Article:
Cheney vows to lead fight to break Trump’s grip on GOP

WASHINGTON — Rep. Liz Cheney, R-Wyo., said Wednesday she plans to continue her fight against former President Donald Trump’s grip on the Republican Party after her GOP colleagues ousted her from House leadership.

“I intend to be the leader, one of the leaders, in a fight to help to restore our party, in a fight to bring our party back to substance and principle and in a fight to make clear that we won’t participate in the really dangerous effort that’s underway,” Cheney said in an exclusive interview with NBC’s “TODAY” show co-host Savannah Guthrie, when asked if she is the leader of the opposition in exile.

Cheney sat down for the interview Wednesday morning after she was removed as chair of the House Republican Conference for vocally rebuking Trump for his stolen election lies, a move that strengthens the former president’s hold over the direction of the GOP.

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Cheney, who voted to impeach Trump for his role in the Jan. 6 Capitol riot, responded to the former president’s most recent claim last week that the 2020 election was “fraudulent,” calling his words “THE BIG LIE.” And she remained defiant Tuesday evening ahead of the closed-door meeting that decided her fate, describing his claims as a threat to democracy.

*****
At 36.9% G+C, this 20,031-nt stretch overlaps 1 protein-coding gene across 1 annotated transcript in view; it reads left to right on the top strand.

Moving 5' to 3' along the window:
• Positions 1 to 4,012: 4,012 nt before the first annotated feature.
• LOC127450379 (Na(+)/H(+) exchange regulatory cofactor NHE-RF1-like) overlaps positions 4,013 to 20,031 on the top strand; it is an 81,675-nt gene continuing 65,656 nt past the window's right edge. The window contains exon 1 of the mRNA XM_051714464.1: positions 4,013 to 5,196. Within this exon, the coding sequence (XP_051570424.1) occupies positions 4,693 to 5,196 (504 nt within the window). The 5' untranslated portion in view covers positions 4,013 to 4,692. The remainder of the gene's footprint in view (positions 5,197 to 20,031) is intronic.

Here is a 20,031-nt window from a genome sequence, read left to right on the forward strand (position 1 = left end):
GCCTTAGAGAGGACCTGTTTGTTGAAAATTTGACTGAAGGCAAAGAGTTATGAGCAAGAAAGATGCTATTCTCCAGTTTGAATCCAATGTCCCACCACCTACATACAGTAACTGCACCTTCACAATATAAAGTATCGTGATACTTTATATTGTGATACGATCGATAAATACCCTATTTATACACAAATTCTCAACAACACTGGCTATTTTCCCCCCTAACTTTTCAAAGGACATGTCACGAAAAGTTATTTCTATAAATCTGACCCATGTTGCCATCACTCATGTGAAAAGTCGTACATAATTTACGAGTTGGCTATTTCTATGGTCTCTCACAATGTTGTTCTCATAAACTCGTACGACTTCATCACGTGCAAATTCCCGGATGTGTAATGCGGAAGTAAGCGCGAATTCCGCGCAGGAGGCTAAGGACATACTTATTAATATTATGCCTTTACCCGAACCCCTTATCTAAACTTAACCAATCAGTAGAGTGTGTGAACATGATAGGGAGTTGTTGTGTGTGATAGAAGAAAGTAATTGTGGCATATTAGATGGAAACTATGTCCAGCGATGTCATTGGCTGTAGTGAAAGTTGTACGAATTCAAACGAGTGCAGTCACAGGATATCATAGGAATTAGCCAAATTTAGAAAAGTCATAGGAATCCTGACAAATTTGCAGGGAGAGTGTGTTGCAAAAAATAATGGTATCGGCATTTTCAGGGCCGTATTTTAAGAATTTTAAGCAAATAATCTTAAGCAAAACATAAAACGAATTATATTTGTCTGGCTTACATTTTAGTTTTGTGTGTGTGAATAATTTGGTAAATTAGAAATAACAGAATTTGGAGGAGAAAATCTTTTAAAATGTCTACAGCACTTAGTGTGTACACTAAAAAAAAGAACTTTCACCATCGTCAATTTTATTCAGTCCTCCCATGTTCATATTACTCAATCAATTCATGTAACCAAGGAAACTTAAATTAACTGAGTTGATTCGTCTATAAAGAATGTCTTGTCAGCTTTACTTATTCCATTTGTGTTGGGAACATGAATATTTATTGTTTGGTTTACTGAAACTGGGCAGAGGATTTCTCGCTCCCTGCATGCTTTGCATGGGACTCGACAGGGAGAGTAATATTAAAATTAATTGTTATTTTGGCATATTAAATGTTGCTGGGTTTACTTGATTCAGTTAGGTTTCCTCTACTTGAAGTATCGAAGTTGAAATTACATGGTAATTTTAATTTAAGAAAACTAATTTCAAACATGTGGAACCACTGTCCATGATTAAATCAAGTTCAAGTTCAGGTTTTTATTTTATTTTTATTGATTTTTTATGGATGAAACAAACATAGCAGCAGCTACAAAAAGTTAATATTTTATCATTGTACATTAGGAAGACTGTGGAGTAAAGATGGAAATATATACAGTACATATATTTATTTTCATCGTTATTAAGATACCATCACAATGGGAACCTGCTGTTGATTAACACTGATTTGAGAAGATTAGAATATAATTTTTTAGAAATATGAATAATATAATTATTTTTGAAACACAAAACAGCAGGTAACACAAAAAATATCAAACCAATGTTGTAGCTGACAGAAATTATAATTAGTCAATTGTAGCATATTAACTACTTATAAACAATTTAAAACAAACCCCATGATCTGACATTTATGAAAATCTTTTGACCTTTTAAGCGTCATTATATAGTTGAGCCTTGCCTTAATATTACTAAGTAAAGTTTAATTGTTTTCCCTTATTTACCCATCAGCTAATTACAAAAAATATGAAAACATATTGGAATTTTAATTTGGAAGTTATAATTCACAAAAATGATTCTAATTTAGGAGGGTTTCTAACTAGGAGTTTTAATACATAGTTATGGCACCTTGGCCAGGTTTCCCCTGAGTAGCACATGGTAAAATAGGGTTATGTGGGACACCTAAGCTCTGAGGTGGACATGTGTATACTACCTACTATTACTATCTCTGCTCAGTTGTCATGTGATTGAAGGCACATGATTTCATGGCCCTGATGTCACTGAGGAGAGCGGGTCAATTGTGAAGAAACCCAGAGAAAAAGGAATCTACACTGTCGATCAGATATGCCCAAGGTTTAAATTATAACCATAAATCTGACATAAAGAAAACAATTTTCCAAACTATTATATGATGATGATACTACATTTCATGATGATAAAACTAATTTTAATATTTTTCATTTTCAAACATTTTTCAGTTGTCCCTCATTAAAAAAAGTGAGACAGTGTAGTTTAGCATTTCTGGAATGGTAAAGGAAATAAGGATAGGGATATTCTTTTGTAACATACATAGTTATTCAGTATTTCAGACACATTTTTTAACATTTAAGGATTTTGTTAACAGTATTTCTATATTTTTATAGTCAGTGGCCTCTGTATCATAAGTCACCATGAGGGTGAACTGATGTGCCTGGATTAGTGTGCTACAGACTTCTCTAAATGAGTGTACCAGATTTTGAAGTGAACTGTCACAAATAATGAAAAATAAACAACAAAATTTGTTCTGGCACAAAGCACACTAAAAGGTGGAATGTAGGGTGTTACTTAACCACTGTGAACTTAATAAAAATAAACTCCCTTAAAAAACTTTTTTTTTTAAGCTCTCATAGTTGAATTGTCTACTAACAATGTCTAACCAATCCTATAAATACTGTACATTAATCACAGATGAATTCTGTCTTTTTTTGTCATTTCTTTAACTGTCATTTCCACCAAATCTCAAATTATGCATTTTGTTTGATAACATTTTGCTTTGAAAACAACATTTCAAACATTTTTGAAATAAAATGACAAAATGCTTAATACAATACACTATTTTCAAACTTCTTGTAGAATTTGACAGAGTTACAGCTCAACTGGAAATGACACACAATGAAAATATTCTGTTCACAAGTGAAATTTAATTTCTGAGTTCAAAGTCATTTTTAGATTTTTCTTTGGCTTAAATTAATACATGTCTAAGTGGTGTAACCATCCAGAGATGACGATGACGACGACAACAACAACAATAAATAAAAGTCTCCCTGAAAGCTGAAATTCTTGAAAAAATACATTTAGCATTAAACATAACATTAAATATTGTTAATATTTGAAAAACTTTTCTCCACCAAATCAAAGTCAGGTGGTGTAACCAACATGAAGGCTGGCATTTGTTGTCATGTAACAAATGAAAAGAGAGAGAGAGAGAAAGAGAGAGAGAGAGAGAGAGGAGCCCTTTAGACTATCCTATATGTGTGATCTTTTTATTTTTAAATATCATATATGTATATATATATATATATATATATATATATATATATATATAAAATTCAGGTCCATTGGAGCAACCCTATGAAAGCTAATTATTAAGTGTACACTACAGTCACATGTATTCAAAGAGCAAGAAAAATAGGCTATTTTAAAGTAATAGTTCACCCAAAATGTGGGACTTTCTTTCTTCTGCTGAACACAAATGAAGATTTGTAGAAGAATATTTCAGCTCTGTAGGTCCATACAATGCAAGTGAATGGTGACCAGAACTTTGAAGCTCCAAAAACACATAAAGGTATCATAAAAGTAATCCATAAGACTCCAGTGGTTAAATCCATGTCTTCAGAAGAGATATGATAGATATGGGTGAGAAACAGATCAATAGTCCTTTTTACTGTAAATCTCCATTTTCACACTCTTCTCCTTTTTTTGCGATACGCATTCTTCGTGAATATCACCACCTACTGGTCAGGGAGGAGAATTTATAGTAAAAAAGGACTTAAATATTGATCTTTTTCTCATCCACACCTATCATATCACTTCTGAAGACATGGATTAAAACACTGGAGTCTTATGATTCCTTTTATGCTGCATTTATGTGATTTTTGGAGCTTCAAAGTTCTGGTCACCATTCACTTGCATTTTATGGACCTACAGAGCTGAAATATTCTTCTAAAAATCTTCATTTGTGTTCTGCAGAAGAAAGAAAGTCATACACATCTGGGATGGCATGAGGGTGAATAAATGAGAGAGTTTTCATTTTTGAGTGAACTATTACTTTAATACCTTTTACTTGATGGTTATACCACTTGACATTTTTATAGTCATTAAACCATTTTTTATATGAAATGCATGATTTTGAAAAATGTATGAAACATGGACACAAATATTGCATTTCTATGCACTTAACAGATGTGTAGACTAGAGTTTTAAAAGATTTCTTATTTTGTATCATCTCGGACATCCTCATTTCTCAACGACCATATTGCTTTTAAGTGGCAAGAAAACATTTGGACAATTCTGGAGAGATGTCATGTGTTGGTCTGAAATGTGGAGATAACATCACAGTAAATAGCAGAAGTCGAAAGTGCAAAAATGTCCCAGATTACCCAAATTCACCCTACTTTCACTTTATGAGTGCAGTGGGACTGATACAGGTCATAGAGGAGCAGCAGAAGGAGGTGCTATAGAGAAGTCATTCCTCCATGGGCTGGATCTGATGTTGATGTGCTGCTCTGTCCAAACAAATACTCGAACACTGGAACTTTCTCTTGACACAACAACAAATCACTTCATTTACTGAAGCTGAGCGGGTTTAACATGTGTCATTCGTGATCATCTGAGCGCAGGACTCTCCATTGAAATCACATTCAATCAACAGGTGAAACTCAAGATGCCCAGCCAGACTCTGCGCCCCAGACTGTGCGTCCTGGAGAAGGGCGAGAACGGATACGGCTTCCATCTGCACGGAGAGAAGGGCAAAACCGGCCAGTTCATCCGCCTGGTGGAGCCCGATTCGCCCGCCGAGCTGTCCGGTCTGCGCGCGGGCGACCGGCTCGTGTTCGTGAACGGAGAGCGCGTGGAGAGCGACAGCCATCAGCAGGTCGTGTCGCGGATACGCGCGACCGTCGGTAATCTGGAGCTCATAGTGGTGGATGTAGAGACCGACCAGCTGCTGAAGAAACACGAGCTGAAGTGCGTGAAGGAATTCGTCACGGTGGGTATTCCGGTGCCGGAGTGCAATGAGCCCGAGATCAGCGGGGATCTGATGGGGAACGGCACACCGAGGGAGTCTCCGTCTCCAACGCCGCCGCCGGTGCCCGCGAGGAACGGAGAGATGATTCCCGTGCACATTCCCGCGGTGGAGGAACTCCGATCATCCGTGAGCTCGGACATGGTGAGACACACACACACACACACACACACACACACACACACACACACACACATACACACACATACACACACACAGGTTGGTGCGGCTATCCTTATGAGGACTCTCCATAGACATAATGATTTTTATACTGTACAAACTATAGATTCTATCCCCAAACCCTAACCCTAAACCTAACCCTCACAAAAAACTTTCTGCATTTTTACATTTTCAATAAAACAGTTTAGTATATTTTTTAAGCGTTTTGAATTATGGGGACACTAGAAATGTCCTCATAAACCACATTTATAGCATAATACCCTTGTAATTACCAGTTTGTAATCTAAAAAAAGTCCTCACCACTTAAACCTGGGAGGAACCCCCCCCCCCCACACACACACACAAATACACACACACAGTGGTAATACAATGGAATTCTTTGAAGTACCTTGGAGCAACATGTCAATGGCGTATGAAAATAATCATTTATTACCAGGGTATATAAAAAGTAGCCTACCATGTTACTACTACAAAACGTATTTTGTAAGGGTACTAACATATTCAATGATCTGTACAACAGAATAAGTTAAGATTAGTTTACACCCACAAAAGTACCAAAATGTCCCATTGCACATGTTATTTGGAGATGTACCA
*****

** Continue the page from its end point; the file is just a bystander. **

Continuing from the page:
Regarding the suggestion that her ouster has amounted to a battle for the soul of the Republican Party, the daughter of former Vice President Dick Cheney said Wednesday that it was an “opening salvo in that battle.”

“And it’s a battle we have to win because it’s not just about the Republican Party, it’s about the country,” she said.

Guthrie noted that Trump’s political team is actively searching for a Republican candidate to challenge Cheney in a primary next year.

Asked to respond to that threat, Cheney said, “You know — bring it on.”

House Republicans removed Cheney from the No. 3 position in their conference during a quick voice vote behind closed doors on Capitol Hill Wednesday. Republicans had planned to vote using a secret ballot, but decided instead to conduct a voice vote, making it impossible to know how many in her caucus supported her removal.

Rep. Elise Stefanik, R-N.Y., is the favorite to replace Cheney, and House Republicans will take a vote to elect her on Friday.

Rebecca Shabad is a congressional reporter for NBC News, based in Washington.

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